We continue our celebration of Black excellence in Girl Scouting and beyond by introducing Dr. Renee Matthews, leader in the healthcare industry, social media influencer, and Girl Scout champion. Dr. Matthews has an illustrious career: she’s been featured in Ebony and Essence magazines, was a contributing writer for Good Enough Mother, Essence, MadameNoire and Black and Married With Kids, appeared on television shows like The Oprah Winfrey Show, and currently hosts the Ask Dr. Renee show, among so many other things. Dr. Matthews has a deep commitment to Girl Scouting as well, serving previously as a Daisy Girl Scout troop leader, currently as an assistant to the Service Unit Manager of SU 272, and as a mentor at Camp CEO. Read on to learn more about her!
“My mom was a Girl Scout, my grandma was, my aunts were too,” so Girl Scouting for Dr. Matthews was a family tradition. “I have severe asthma, so at the time, I had to take breathing treatments every four hours. The one time I went camping, my dad was recovering from brain surgery. Being the best mom and wife she is, [my mother] was like, ‘This girl has to go on this trip.’ She asked all seven of her sisters and they all said no.” But Dr. Matthews’ mom, knowing how important camping is to a Girl Scout, did not give up. “My mom explained [the situation] to my grandmother, who is from the island of Antigua, and in West Indian culture, they don’t do sleepovers.” Her grandmother went on the trip anyway, and years later, Dr. Matthews is a seasoned Girl Scout camper.
Dr. Matthews’ role as a Girl Scout leader came years later during Black History Month, while visiting a senior residence on the South Side of Chicago as a volunteer with the Metropolitan Board of the Chicago Urban League. “One of my friends brought all these young girls,” and after learning that they were Girl Scouts, Dr. Matthews became determined to become a leader. “Sure enough, that following September, I was in.”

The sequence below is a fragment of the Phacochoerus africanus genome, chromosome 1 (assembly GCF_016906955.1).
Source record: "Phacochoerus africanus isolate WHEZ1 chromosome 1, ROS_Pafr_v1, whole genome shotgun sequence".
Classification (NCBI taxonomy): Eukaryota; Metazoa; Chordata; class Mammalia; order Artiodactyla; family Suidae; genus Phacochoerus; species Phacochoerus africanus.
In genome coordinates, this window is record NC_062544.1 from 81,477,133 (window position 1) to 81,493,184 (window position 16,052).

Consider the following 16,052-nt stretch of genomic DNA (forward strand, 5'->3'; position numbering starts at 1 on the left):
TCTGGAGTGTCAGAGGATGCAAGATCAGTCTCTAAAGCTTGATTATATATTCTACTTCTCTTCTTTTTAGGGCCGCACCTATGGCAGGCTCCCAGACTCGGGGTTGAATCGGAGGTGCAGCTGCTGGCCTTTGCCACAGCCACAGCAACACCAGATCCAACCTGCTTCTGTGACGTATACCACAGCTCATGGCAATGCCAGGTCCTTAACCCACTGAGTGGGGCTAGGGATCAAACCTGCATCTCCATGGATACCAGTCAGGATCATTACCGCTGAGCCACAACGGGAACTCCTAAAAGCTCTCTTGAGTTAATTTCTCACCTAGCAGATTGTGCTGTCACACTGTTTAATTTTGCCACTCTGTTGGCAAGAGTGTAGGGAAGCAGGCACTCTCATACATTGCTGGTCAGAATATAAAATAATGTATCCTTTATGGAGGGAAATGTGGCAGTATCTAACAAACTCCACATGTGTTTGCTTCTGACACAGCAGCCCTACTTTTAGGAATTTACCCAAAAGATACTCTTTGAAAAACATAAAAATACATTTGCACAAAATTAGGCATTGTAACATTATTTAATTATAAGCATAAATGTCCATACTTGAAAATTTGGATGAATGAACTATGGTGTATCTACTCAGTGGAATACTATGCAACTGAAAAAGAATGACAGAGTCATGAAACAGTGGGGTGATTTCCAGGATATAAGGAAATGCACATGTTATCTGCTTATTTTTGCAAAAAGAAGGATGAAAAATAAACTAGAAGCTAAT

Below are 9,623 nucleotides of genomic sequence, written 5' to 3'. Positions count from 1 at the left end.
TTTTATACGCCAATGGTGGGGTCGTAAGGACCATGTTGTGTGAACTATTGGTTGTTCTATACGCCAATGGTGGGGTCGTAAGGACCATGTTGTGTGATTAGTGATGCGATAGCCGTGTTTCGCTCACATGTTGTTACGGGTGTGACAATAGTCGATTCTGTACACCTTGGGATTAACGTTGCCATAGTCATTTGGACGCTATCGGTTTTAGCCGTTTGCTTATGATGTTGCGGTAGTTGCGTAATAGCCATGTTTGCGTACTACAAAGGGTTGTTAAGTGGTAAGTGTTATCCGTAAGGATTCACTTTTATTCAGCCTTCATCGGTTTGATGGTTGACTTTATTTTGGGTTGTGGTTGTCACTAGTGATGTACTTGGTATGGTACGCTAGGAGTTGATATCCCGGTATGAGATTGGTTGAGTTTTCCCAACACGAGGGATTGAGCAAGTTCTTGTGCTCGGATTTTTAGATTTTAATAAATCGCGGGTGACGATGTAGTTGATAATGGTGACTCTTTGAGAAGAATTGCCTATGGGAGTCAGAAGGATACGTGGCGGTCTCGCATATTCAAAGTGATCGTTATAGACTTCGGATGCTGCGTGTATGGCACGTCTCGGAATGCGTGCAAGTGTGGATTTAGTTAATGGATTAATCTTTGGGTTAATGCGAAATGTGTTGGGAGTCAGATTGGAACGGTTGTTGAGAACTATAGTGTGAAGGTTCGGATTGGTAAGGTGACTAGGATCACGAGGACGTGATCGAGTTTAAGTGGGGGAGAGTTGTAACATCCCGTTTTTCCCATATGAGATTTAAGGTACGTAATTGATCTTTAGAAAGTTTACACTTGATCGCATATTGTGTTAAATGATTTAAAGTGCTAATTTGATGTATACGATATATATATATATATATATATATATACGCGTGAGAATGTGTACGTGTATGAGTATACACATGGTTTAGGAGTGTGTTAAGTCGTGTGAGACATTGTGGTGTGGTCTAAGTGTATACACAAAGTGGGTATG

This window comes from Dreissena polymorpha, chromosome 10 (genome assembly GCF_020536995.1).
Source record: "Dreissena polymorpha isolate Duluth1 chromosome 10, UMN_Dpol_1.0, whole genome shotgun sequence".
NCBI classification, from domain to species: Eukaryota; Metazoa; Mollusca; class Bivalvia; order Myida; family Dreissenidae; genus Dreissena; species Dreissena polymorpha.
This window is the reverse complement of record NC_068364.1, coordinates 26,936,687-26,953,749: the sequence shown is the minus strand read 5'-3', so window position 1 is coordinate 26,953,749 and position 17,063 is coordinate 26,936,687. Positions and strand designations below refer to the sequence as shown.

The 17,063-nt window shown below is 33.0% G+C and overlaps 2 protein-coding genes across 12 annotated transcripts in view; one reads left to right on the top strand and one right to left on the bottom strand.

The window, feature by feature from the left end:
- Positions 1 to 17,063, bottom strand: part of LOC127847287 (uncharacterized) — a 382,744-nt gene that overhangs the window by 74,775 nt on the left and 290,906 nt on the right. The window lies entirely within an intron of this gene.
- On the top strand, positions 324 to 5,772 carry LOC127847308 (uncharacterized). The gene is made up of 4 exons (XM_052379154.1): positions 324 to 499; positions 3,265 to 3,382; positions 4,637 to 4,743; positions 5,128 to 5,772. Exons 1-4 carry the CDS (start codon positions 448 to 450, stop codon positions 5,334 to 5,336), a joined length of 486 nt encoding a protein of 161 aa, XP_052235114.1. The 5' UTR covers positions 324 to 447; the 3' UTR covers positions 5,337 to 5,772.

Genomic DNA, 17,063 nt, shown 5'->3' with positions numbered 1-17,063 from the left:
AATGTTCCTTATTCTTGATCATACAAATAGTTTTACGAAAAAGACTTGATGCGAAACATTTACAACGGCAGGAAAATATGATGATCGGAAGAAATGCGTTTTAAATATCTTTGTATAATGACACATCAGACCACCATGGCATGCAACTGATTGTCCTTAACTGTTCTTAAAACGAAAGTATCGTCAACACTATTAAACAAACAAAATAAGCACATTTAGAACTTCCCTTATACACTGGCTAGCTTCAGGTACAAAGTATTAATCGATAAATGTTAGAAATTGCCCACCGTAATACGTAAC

Dr. Matthews is a committed advocate for women and girls, serving also as a mentor for the Save a Girl Save a World program, and is particularly concerned with addressing the health concerns of Black women. “My whole mission is to teach girls they can do anything. With a little work comes reward. I think the Girl Scouts really instills in girls that they can do whatever they put their minds to.” Dr. Matthews’ especially uses her non-traditional career as a freelance writer and public speaker as an example that Black women can carve their own paths: “Some of these girls may never meet anyone that has been on TV, or on a plane, or even left the South Side of Chicago. I want to show them, ‘I am a Black girl’, and that’s a big deal.”
Thank you to Dr. Renee Matthews for sharing her story, and make sure to follow everything she does, from podcasting, blogging, and much more.
Black History Month is just one month out of the year, but Black excellence and Black girl magic is something to be celebrated, cherished, and protected every single day. We remain committed to sharing and telling the stories of Black girls all year long.
Meet Girl Scout troop 65708, a troop dedicated to “making true-blue friends, saving the planet, standing up against stereotypes, and using their team power for the greater good.”
Meet Girl Scout volunteer Erica Cox from Girl Scouts of Greater Los Angeles and learn all about the Girl Scouts for Black Lives Instagram!
Black Girl Magic
From taking civic action for social change to expanding access to clean air and water, to championing STEM education for marginalized populations, to addressing food insecurity, there’s no limit to what Girl Scouts can do—because they show us just that.
Diversity, Equity, and Inclusion
We are asking for all Girl Scouts—girls, volunteers, alums, supporters, families, staff, and our suppliers and service providers—to commit to taking action to make the world a more equitable place. We have a lot of work to do—join us. You can start by signing the Girl Scout Anti-Racism Pledge.
Join the 21 Week Equity Challenge!
United Way of Grundy County and Will County are proud to join United Way of Illinois, and other local United Ways across the state to embark on the “21 Week Equity Challenge” and invites everyone to take this learning challenge.
This free, online learning program will provide lessons and resources for Illinoisans to learn about racial issues and systemic inequalities, together. The “21 Week Equity Challenge” encourages individuals, families, friends, and co-workers to have racial equity conversations to gain a deeper understanding of the impact systemic racism and inequality have on our state and in our local communities.